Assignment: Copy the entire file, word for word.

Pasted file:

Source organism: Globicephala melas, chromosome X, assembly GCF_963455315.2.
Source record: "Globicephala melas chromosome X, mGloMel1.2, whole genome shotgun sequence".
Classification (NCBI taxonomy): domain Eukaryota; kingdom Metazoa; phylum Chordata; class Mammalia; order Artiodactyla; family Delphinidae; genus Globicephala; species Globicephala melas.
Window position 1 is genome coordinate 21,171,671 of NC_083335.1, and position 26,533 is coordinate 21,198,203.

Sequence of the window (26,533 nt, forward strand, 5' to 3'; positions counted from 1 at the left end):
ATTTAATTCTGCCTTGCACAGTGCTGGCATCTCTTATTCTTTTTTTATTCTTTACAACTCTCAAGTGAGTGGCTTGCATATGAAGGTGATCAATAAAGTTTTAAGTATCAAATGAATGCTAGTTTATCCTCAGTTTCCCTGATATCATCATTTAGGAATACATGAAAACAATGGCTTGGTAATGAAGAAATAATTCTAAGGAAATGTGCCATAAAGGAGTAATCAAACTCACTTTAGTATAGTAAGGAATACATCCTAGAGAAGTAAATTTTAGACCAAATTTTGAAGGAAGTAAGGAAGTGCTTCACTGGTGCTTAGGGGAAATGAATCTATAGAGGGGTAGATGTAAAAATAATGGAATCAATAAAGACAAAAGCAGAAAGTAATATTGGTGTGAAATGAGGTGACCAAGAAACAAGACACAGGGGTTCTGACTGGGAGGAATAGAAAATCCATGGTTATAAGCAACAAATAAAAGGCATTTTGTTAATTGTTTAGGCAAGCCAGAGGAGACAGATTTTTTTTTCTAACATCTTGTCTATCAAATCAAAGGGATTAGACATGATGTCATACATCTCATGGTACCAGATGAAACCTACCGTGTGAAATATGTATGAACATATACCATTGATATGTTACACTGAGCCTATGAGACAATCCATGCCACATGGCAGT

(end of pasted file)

Source organism: Globicephala melas, chromosome X, assembly GCF_963455315.2.
Source record: "Globicephala melas chromosome X, mGloMel1.2, whole genome shotgun sequence".
Classification (NCBI taxonomy): domain Eukaryota; kingdom Metazoa; phylum Chordata; class Mammalia; order Artiodactyla; family Delphinidae; genus Globicephala; species Globicephala melas.
Window position 1 is genome coordinate 21,171,671 of NC_083335.1, and position 26,533 is coordinate 21,198,203.

Sequence of the window (26,533 nt, forward strand, 5' to 3'; positions counted from 1 at the left end):
ATTTAATTCTGCCTTGCACAGTGCTGGCATCTCTTATTCTTTTTTTATTCTTTACAACTCTCAAGTGAGTGGCTTGCATATGAAGGTGATCAATAAAGTTTTAAGTATCAAATGAATGCTAGTTTATCCTCAGTTTCCCTGATATCATCATTTAGGAATACATGAAAACAATGGCTTGGTAATGAAGAAATAATTCTAAGGAAATGTGCCATAAAGGAGTAATCAAACTCACTTTAGTATAGTAAGGAATACATCCTAGAGAAGTAAATTTTAGACCAAATTTTGAAGGAAGTAAGGAAGTGCTTCACTGGTGCTTAGGGGAAATGAATCTATAGAGGGGTAGATGTAAAAATAATGGAATCAATAAAGACAAAAGCAGAAAGTAATATTGGTGTGAAATGAGGTGACCAAGAAACAAGACACAGGGGTTCTGACTGGGAGGAATAGAAAATCCATGGTTATAAGCAACAAATAAAAGGCATTTTGTTAATTGTTTAGGCAAGCCAGAGGAGACAGATTTTTTTTTCTAACATCTTGTCTATCAAATCAAAGGGATTAGACATGATGTCATACATCTCATGGTACCAGATGAAACCTACCGTGTGAAATATGTATGAACATATACCATTGATATGTTACACTGAGCCTATGAGACAATCCATGCCACATGGCAGT